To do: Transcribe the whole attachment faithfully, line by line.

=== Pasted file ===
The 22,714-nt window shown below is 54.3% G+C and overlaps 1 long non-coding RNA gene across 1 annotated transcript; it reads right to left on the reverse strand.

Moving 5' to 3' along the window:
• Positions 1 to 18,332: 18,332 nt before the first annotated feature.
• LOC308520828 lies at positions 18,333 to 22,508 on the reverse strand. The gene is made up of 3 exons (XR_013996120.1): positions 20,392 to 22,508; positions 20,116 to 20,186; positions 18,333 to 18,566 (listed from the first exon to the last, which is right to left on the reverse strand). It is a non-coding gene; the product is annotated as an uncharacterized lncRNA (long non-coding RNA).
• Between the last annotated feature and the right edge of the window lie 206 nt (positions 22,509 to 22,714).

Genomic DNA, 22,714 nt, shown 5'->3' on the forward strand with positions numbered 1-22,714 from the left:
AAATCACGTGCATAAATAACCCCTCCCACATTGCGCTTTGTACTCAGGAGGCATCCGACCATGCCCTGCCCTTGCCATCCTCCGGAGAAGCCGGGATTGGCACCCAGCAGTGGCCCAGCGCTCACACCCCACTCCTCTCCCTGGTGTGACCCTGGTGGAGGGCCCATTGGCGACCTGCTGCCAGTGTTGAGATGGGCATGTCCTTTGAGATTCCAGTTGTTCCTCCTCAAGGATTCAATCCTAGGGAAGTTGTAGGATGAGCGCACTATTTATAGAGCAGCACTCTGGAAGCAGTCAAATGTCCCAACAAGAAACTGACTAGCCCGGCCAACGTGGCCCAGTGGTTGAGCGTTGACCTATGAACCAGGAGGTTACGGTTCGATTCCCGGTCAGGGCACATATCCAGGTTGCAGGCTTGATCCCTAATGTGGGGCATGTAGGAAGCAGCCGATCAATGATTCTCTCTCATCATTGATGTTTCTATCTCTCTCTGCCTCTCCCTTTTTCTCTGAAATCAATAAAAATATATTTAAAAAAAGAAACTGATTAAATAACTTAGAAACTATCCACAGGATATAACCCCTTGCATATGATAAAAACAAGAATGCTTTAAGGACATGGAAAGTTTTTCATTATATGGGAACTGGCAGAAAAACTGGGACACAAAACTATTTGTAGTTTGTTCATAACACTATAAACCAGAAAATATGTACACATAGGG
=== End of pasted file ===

The 22,714-nt window shown below is 54.3% G+C and overlaps 1 long non-coding RNA gene across 1 annotated transcript; it reads right to left on the reverse strand.

Moving 5' to 3' along the window:
• Positions 1 to 18,332: 18,332 nt before the first annotated feature.
• LOC308520828 lies at positions 18,333 to 22,508 on the reverse strand. The gene is made up of 3 exons (XR_013996120.1): positions 20,392 to 22,508; positions 20,116 to 20,186; positions 18,333 to 18,566 (listed from the first exon to the last, which is right to left on the reverse strand). It is a non-coding gene; the product is annotated as an uncharacterized lncRNA (long non-coding RNA).
• Between the last annotated feature and the right edge of the window lie 206 nt (positions 22,509 to 22,714).

Genomic DNA, 22,714 nt, shown 5'->3' on the forward strand with positions numbered 1-22,714 from the left:
AAATCACGTGCATAAATAACCCCTCCCACATTGCGCTTTGTACTCAGGAGGCATCCGACCATGCCCTGCCCTTGCCATCCTCCGGAGAAGCCGGGATTGGCACCCAGCAGTGGCCCAGCGCTCACACCCCACTCCTCTCCCTGGTGTGACCCTGGTGGAGGGCCCATTGGCGACCTGCTGCCAGTGTTGAGATGGGCATGTCCTTTGAGATTCCAGTTGTTCCTCCTCAAGGATTCAATCCTAGGGAAGTTGTAGGATGAGCGCACTATTTATAGAGCAGCACTCTGGAAGCAGTCAAATGTCCCAACAAGAAACTGACTAGCCCGGCCAACGTGGCCCAGTGGTTGAGCGTTGACCTATGAACCAGGAGGTTACGGTTCGATTCCCGGTCAGGGCACATATCCAGGTTGCAGGCTTGATCCCTAATGTGGGGCATGTAGGAAGCAGCCGATCAATGATTCTCTCTCATCATTGATGTTTCTATCTCTCTCTGCCTCTCCCTTTTTCTCTGAAATCAATAAAAATATATTTAAAAAAAGAAACTGATTAAATAACTTAGAAACTATCCACAGGATATAACCCCTTGCATATGATAAAAACAAGAATGCTTTAAGGACATGGAAAGTTTTTCATTATATGGGAACTGGCAGAAAAACTGGGACACAAAACTATTTGTAGTTTGTTCATAACACTATAAACCAGAAAATATGTACACATAGGG